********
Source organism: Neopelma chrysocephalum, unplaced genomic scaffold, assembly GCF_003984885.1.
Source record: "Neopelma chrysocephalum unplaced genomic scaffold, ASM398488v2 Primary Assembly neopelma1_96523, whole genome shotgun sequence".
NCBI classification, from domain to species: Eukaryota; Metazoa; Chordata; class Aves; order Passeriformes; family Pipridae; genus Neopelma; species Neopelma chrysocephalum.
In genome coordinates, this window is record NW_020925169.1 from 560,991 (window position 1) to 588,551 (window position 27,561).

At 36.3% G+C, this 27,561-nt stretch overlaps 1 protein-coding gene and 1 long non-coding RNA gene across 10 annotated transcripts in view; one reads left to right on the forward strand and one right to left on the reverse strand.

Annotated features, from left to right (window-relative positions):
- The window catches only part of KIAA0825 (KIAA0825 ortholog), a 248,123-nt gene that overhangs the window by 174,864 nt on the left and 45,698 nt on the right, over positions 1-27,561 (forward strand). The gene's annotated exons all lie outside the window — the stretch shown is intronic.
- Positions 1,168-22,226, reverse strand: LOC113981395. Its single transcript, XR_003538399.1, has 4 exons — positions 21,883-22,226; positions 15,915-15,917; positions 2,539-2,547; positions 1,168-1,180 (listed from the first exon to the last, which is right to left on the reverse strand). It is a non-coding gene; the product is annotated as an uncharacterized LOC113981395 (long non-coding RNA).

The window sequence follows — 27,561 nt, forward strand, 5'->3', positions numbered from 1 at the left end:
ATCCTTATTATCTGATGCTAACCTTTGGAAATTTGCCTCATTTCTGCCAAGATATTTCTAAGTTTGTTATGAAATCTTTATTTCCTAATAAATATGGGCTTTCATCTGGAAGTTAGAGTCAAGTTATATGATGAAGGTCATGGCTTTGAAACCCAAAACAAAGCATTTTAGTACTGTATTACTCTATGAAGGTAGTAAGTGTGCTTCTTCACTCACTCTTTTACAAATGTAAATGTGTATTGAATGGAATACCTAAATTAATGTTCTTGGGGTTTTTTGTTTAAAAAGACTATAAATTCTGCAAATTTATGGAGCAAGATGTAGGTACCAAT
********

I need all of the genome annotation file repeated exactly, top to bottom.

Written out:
Source organism: Neopelma chrysocephalum, unplaced genomic scaffold, assembly GCF_003984885.1.
Source record: "Neopelma chrysocephalum unplaced genomic scaffold, ASM398488v2 Primary Assembly neopelma1_96523, whole genome shotgun sequence".
NCBI classification, from domain to species: Eukaryota; Metazoa; Chordata; class Aves; order Passeriformes; family Pipridae; genus Neopelma; species Neopelma chrysocephalum.
In genome coordinates, this window is record NW_020925169.1 from 560,991 (window position 1) to 588,551 (window position 27,561).

At 36.3% G+C, this 27,561-nt stretch overlaps 1 protein-coding gene and 1 long non-coding RNA gene across 10 annotated transcripts in view; one reads left to right on the forward strand and one right to left on the reverse strand.

Annotated features, from left to right (window-relative positions):
- The window catches only part of KIAA0825 (KIAA0825 ortholog), a 248,123-nt gene that overhangs the window by 174,864 nt on the left and 45,698 nt on the right, over positions 1-27,561 (forward strand). The gene's annotated exons all lie outside the window — the stretch shown is intronic.
- Positions 1,168-22,226, reverse strand: LOC113981395. Its single transcript, XR_003538399.1, has 4 exons — positions 21,883-22,226; positions 15,915-15,917; positions 2,539-2,547; positions 1,168-1,180 (listed from the first exon to the last, which is right to left on the reverse strand). It is a non-coding gene; the product is annotated as an uncharacterized LOC113981395 (long non-coding RNA).

The window sequence follows — 27,561 nt, forward strand, 5'->3', positions numbered from 1 at the left end:
ATCCTTATTATCTGATGCTAACCTTTGGAAATTTGCCTCATTTCTGCCAAGATATTTCTAAGTTTGTTATGAAATCTTTATTTCCTAATAAATATGGGCTTTCATCTGGAAGTTAGAGTCAAGTTATATGATGAAGGTCATGGCTTTGAAACCCAAAACAAAGCATTTTAGTACTGTATTACTCTATGAAGGTAGTAAGTGTGCTTCTTCACTCACTCTTTTACAAATGTAAATGTGTATTGAATGGAATACCTAAATTAATGTTCTTGGGGTTTTTTGTTTAAAAAGACTATAAATTCTGCAAATTTATGGAGCAAGATGTAGGTACCAAT